Lisa Su, senior vice president and general manager at Freescale Semiconductors, needs some help from the EDA community. In a dynamic keynote speech at the Design Automation Conference June 7, she set forth a list of hardware and software design tool requirements for the oncoming generation of multi-core, mobile, connected embedded devices.
Su began her speech by pointing to an ongoing shift from a "compute centric" world to an embedded world. We've already gone from mainframes to PCs to mobile devices. What's coming up next, she said, is an "Internet of everything" that encompasses health care, safety, energy conservation, transportation, cloud computing, and much more. This new trend will "drive more growth in the semiconductor industry during the next five years than we've seen during the last five years," she said.
Here are a few data points. From 2010 to 2015, Su said, mobile Internet traffic will double every year. By 2015, there will be over 7 billion connected devices in the world. There will be an incredible variety of embedded devices, from large to small - Su, in fact, talked about some of the embedded electronics that will become available in automobiles, like collision avoidance. But all of these embedded systems will have similar concerns - performance, cost, and low power.
The Multi-Core Revolution
Multi-core architectures represent the most significant innovation within the past five years in the embedded world, Su said. It's evolving very rapidly but is posing a lot of challenges. "It's very easy to put 100 cores on a chip and very difficult to get the performance capability out of it," she said. "We're trying to balance system needs and get the optimal power and performance. We're spending a substantial amount of time on the software side." (The slide behind her said that 70% of a multi-core project cost is software).
Su identified three "integration options," all of which are used at Freescale. The simplest is a single processor with hardware accelerators. The second is homogeneous multi-core, commonly used today in compute platforms. The most flexible - and most complex to design - is heterogeneous multi-core, with different types of processors. What she sees down the road are systems with "lots of cores, a multi-core fabric, and very application-specific accelerators developed for each market segment."
The number of cores will go up rapidly, she said, increasing transistor count at a rate faster than Moore's Law. At the same time, there are "very high levels of quality expectations out there," especially for safety-critical applications like automotive electronics. It all adds up to a very challenging design environment.
How EDA Can Help
Freescale is doing much of its design today at the 32/28nm nodes, Su said. "There is tremendous improvement in tools, but there are still a number of challenges, particularly where we have very large SoCs." She noted that "stitching it all together is still our job. We'd like it to be somebody else's job to help us stitch it together."
Su identified some specific EDA needs, as follows:
- The ability to complete verification runs in less than 12 hours (allowing better information sharing between globally-dispersed teams).
- Better power analysis. Present capabilities are "still fairly simplistic relative to the complexity of the design."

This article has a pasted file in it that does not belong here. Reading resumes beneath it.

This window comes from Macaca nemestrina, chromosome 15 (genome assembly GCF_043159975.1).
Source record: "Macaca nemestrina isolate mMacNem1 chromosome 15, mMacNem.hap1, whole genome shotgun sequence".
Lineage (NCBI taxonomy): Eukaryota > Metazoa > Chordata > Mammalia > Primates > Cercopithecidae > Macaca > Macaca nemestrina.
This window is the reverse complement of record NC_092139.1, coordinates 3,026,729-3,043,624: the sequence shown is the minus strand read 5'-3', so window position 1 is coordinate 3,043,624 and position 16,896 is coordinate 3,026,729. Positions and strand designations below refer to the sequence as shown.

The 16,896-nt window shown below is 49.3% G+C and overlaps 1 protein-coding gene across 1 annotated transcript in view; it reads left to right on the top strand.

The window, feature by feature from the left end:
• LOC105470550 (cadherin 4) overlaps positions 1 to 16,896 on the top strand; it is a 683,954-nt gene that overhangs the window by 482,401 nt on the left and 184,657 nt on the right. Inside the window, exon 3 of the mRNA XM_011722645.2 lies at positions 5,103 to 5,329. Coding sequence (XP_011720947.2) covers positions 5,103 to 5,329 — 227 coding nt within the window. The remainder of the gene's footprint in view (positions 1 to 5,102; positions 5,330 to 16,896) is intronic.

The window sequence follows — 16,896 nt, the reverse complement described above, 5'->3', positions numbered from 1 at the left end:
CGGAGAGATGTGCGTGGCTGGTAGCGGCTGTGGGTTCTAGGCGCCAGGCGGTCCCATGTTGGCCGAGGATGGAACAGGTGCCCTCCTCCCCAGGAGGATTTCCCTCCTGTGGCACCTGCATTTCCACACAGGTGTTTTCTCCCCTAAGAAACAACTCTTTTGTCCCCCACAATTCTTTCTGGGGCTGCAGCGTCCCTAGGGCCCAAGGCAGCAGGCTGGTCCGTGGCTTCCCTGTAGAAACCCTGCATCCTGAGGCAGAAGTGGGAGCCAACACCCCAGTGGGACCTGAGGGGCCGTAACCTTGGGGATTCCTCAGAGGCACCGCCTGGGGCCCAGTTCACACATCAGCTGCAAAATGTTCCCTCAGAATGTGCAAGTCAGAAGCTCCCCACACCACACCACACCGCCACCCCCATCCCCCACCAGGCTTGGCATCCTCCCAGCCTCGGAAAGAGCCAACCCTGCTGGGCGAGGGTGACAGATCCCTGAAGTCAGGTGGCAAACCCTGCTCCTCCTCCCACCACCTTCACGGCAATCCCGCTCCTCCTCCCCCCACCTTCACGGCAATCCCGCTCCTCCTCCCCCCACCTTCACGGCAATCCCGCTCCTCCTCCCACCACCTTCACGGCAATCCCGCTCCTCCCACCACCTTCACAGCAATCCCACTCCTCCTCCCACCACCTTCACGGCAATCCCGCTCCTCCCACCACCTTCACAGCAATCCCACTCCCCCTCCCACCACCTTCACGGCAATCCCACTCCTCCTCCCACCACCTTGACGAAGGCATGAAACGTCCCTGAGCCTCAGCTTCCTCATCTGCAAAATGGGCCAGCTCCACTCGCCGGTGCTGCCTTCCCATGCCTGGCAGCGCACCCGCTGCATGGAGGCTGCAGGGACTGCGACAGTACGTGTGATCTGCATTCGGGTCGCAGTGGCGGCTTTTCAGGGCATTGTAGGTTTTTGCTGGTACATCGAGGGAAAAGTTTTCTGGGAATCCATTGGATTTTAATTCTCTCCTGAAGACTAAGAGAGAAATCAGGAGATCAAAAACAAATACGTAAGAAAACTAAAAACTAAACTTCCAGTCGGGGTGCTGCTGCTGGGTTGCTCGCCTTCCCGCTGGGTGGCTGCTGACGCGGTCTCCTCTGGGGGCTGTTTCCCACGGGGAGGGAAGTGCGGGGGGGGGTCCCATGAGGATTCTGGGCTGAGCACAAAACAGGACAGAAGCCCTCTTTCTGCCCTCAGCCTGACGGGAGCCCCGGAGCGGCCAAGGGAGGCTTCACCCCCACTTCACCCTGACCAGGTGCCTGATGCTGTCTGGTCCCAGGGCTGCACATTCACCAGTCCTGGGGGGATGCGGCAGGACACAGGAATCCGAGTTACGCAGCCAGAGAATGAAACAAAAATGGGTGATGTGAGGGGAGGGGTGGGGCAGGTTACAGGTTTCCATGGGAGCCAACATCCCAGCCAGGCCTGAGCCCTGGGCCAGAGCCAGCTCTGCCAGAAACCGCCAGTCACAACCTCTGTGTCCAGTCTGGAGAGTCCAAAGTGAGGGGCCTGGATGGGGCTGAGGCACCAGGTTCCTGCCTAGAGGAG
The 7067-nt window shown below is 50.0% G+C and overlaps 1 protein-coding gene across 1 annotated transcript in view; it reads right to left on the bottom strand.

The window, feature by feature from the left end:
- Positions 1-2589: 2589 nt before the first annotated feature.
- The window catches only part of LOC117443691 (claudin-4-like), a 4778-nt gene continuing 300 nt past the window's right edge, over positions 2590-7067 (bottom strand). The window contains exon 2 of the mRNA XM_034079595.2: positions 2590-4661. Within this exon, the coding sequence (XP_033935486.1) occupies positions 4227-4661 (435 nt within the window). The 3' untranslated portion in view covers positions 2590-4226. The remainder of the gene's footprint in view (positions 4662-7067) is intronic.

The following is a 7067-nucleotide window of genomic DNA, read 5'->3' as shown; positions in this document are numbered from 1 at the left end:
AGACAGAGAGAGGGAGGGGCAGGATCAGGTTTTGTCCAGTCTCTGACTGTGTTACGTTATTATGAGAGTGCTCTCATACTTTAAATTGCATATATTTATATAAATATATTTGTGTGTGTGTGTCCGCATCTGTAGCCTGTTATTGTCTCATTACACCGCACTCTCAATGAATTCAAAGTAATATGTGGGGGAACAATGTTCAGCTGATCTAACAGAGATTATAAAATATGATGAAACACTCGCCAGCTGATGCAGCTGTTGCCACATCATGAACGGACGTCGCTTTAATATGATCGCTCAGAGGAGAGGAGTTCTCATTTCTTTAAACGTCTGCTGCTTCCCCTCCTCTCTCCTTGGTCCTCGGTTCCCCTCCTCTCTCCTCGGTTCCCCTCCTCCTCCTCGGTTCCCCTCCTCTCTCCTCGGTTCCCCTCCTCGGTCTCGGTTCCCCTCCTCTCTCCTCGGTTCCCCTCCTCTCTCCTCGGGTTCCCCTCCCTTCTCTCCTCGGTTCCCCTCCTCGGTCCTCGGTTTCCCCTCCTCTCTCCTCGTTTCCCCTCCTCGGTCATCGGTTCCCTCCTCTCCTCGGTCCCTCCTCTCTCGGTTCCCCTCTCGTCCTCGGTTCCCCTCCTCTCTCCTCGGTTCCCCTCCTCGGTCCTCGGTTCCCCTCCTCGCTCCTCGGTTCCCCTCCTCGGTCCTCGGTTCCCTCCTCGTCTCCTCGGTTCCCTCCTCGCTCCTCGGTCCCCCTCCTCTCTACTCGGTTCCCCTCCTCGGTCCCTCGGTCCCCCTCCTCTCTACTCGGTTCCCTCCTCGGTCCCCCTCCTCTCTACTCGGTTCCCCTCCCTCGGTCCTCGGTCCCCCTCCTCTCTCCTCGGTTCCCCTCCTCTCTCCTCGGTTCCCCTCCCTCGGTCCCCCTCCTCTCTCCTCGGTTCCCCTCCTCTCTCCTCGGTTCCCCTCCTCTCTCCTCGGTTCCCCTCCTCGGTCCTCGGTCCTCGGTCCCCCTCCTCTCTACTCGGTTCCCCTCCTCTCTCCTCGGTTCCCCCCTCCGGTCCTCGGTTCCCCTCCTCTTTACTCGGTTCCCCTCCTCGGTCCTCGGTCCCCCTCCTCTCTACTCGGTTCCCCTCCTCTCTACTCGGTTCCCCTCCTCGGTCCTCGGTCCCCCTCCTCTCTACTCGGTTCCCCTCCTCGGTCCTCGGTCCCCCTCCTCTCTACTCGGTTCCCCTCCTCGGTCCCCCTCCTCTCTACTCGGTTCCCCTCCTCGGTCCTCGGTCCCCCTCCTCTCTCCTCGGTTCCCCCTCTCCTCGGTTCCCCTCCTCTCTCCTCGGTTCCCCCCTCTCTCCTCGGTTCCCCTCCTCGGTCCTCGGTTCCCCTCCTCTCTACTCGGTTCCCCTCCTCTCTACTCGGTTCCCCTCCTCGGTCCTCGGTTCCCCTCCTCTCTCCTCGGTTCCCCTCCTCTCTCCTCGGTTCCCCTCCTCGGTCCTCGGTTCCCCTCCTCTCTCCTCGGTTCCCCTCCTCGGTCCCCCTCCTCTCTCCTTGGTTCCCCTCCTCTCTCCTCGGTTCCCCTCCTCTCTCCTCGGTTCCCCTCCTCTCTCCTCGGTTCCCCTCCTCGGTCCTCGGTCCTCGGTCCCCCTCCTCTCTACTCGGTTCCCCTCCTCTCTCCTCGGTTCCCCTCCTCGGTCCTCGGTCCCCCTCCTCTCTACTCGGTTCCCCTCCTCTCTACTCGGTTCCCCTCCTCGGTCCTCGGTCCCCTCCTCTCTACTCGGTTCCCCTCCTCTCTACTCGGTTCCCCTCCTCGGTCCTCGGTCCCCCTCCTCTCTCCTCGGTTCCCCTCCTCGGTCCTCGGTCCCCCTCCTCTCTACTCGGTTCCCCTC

- Low-power technologies that correlate with silicon.
- An "end to end" solution for system integration.
- Reliability analysis. This is handled today with margins, but "we need to be a lot smarter."
"The single biggest thing my engineers ask for," Su added, "is more efficiency in how we run simulation cycles. We need a 3-4X improvement. " She also said Freescale is relying more and more on external IP and is looking not just for hardware IP but APIs and drivers "so we can just drop it into the system."
Su noted, however, that "software is the biggest single challenge we have, and the reason is that we're not that good at it." She noted that "our customers expect us to deliver software at the same time we deliver hardware. Gone are the days when we sample the chip and they figure out what to do."
Su identified several areas of challenge around multi-core software development:
- System partitioning - challenges include mapping multiple applications to one processor, and migrating single-core code to multi-core without re-writing.
- Software programming model - it must be easy to understand, but multi-core requires complex system interactions. A software abstraction layer is needed.
- Application consolidation and disparate operating systems. When there are mixed OSes, the application developers want to abstract this complexity
- System-level visibility and debugging. Visibility into all aspects of the embedded system is critical.
"Hardware/software codesign? Yes, please help us," Su said. "The key point is that software design starts at the same time as hardware design." She said that today's virtual prototypes are "pretty good" but that there's still a need for "cycle-accurate simulation to debug real-world use cases." Engineers are still finding use-case problems on silicon, she noted.
In conclusion, Su called on the EDA community to "scale up" (faster tools) and "scale out" (more complete solutions). "End to end system development improvements are needed," she said. "There are a lot of opportunities here."
Observation: As the EDA360 vision paper notes, semiconductor companies need help producing systems that include both hardware and embedded software. "End-to-end" system development flows are exactly what's needed. Listening to Lisa Su's talk, I see now that the multi-core revolution is going to put even more pressure on the EDA industry to "scale out" to a more expansive vision.